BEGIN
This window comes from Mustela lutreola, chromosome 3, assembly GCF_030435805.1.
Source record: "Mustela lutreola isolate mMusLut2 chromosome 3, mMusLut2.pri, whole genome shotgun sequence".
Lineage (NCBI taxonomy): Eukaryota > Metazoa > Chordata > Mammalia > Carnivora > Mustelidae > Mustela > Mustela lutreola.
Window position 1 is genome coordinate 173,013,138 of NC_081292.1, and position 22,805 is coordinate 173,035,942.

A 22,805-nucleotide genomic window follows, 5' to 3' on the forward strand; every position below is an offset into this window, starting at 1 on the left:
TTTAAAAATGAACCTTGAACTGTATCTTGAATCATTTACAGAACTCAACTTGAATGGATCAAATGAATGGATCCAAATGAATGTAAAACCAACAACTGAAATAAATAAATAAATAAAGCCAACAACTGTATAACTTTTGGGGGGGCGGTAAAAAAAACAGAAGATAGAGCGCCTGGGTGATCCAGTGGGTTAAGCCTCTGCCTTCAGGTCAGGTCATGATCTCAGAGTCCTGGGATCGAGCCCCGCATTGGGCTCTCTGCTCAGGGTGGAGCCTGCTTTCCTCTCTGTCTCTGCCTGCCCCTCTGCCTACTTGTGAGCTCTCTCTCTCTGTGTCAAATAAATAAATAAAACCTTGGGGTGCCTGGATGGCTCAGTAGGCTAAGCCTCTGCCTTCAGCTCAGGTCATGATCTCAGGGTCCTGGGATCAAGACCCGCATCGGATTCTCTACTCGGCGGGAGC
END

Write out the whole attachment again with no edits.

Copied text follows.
This window comes from Mustela lutreola, chromosome 3, assembly GCF_030435805.1.
Source record: "Mustela lutreola isolate mMusLut2 chromosome 3, mMusLut2.pri, whole genome shotgun sequence".
Lineage (NCBI taxonomy): Eukaryota > Metazoa > Chordata > Mammalia > Carnivora > Mustelidae > Mustela > Mustela lutreola.
Window position 1 is genome coordinate 173,013,138 of NC_081292.1, and position 22,805 is coordinate 173,035,942.

A 22,805-nucleotide genomic window follows, 5' to 3' on the forward strand; every position below is an offset into this window, starting at 1 on the left:
TTTAAAAATGAACCTTGAACTGTATCTTGAATCATTTACAGAACTCAACTTGAATGGATCAAATGAATGGATCCAAATGAATGTAAAACCAACAACTGAAATAAATAAATAAATAAAGCCAACAACTGTATAACTTTTGGGGGGGCGGTAAAAAAAACAGAAGATAGAGCGCCTGGGTGATCCAGTGGGTTAAGCCTCTGCCTTCAGGTCAGGTCATGATCTCAGAGTCCTGGGATCGAGCCCCGCATTGGGCTCTCTGCTCAGGGTGGAGCCTGCTTTCCTCTCTGTCTCTGCCTGCCCCTCTGCCTACTTGTGAGCTCTCTCTCTCTGTGTCAAATAAATAAATAAAACCTTGGGGTGCCTGGATGGCTCAGTAGGCTAAGCCTCTGCCTTCAGCTCAGGTCATGATCTCAGGGTCCTGGGATCAAGACCCGCATCGGATTCTCTACTCGGCGGGAGC